Before I discuss this books specifically, I want to give some context. Elizabeth Bear is one of my favorite contemporary authors, and I’ve read and loved many of her books, including two of her previous fantasy series, The Edda of Burdens and The Promethean Age. Shattered Pillars is book two of a trilogy, The Eternal Sky, book three of which comes out next year.
I bought book one, Range of Ghosts, on the strength of Bear’s previous writing. It garnered an unusual amount of acclaim, but I just couldn’t get into it. Literally couldn’t get past the first page, and nothing I saw skimming through really interested me. I was disappointed that this book, which seemed to be getting the most attention of anything the author had written, just didn’t interest me.
However, after reading a preview chapter of Shattered Pillars, featuring the coronation of one of the characters as queen of a deathly kingdom, I decided to buy it, and read it without reading book one.
Some of the same problems remained- main characters Timur and Samarkar, particularly Samarkar, just don’t interest me as much as they did most reviewers. Unlike previous protagonists of Bear’s books, I didn’t feel an emotional connection with them and felt I was learning more about their world than their characters. Also, where the first book lost me with long journeys, this one sometimes bored me with repeated assassination attempts (a hazard of basing the villains on the historical Assassin cult) that came to nothing and weren’t really suspenseful. After the umpteenth time our heroes fended off attackers who far outnumbered them, I was annoyed, though a reveal at the end provides an interesting explanation of why they always escaped.
However, there was a lot to like and enough to make me eager to read book three next year. Number one is Edene, made queen of the poisonous, abandoned realm of Erem as she flees her kidnappers. Wandering into a place where time loses its meaning and where life is nocturnal as the sun kills, she becomes a strong fairy-tale queen, clothed in “‘armor,’ she said, ‘and flame.'” But it remains unclear how much of this was intended by her kidnappers. Edene and Erem are what makes this book stand out, magic-and-plot-wise, from other epic fantasies.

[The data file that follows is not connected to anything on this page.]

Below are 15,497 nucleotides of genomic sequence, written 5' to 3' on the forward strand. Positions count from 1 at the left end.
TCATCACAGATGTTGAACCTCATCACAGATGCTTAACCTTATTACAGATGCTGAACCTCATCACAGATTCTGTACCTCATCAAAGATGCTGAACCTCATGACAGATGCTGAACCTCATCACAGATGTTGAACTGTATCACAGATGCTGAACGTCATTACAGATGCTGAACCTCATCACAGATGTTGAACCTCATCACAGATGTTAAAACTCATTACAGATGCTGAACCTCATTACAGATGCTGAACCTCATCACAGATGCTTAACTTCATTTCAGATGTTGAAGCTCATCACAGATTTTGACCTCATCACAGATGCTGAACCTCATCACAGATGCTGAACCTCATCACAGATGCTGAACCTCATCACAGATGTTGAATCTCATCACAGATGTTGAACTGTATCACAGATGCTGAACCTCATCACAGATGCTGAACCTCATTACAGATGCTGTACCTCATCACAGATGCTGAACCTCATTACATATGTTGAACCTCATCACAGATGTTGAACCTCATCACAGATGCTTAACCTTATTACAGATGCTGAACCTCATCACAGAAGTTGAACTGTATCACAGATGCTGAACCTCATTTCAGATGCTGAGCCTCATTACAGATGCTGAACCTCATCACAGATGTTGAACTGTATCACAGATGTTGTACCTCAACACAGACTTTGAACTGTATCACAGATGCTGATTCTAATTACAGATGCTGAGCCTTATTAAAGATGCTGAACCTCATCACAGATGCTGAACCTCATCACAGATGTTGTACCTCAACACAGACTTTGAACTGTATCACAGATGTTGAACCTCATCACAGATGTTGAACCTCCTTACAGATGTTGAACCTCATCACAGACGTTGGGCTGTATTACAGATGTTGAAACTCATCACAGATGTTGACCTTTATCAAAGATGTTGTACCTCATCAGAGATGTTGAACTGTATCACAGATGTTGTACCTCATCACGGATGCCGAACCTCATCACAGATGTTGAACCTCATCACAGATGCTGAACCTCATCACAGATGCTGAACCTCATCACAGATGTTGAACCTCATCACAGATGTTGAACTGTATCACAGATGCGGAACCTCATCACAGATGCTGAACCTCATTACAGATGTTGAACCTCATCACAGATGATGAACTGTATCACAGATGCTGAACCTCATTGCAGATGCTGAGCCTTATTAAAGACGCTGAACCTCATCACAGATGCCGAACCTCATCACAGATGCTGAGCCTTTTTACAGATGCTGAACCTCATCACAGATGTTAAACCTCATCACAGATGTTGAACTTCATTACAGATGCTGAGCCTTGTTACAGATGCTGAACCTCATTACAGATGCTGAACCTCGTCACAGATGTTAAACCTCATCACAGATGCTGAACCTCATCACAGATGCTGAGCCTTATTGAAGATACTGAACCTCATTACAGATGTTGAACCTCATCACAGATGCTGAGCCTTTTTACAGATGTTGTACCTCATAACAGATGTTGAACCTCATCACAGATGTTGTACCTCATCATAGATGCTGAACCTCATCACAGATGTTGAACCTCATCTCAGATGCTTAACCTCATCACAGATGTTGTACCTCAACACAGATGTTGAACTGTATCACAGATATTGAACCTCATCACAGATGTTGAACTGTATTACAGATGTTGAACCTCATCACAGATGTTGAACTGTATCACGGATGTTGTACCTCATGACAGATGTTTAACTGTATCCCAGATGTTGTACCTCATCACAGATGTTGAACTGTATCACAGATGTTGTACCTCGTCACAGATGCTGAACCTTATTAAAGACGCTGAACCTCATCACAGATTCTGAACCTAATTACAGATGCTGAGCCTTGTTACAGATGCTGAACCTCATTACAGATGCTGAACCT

The Asian-inspired setting has been much remarked on as something unusual in the field of epic fantasy, but much less remarked on is the fact that the Central-Asian-equivalent hero, Timur, is half-African-equivalent, a bold choice. This is also very much a book that remembers that the Middle East is a part of Asia. Though I generally prefer less obvious real-world inspiration in secondary-world fantasy, Bear has clearly done a lot of research to create a world with a vivid geography and material culture. I’m not the target audience for the focus on material culture or long descriptions generally, but it’s definitely an important and well-done component. Some of her twists on our world are interesting, such as an Islam-equivalent that reveres a female God and prophet but is still used by many to justify misogyny. However, I hope that in either book one or book three there are more Rahazeen (one of the sects of that religion) who are not Assassin-equivalents, as the subtext is weird given real-world sectarianism. I am pretty confident that this will happen in one of the other two books.
The writing is beautiful, and if sometimes the copyediting was sloppy or the author was too clearly straining for an unusual or unique sentence (the word “lofted” popped up over and over again), it made the many descriptive passages a pleasure to read, in contrast to many other writers. Her style is especially well suited to describing the eerie realm of Erem, the uninhabited Shattered Pillars of the title, or the citadel of the Assassin-equivalents.
Finally, while I didn’t find Timur and Samarkar’s thread that interesting until near the end, a subplot involving a plague and political intrigue in Samarkar’s home city, involving a different set of characters, definitely gripped me. It catered more toward my own narrative preferences (more plagues and politics, fewer hit men). The point of view of the twins Saadet and Shahruz, antagonists to our heroes, are also included, and Saadet was the only character besides Edene whom I was really invested in. I liked the way these subplots and the Erem subplot were threaded throughout the book and how everything came to a head at the end, promising a packed and fascinating book three.
I can’t wait to see how everything ties up in book three, especially with Edene and the mysteries of Erem, as well as how the twins’ plotline resolves, but I don’t know if I’ll try to finish book one until I’ve seen how the trilogy ends.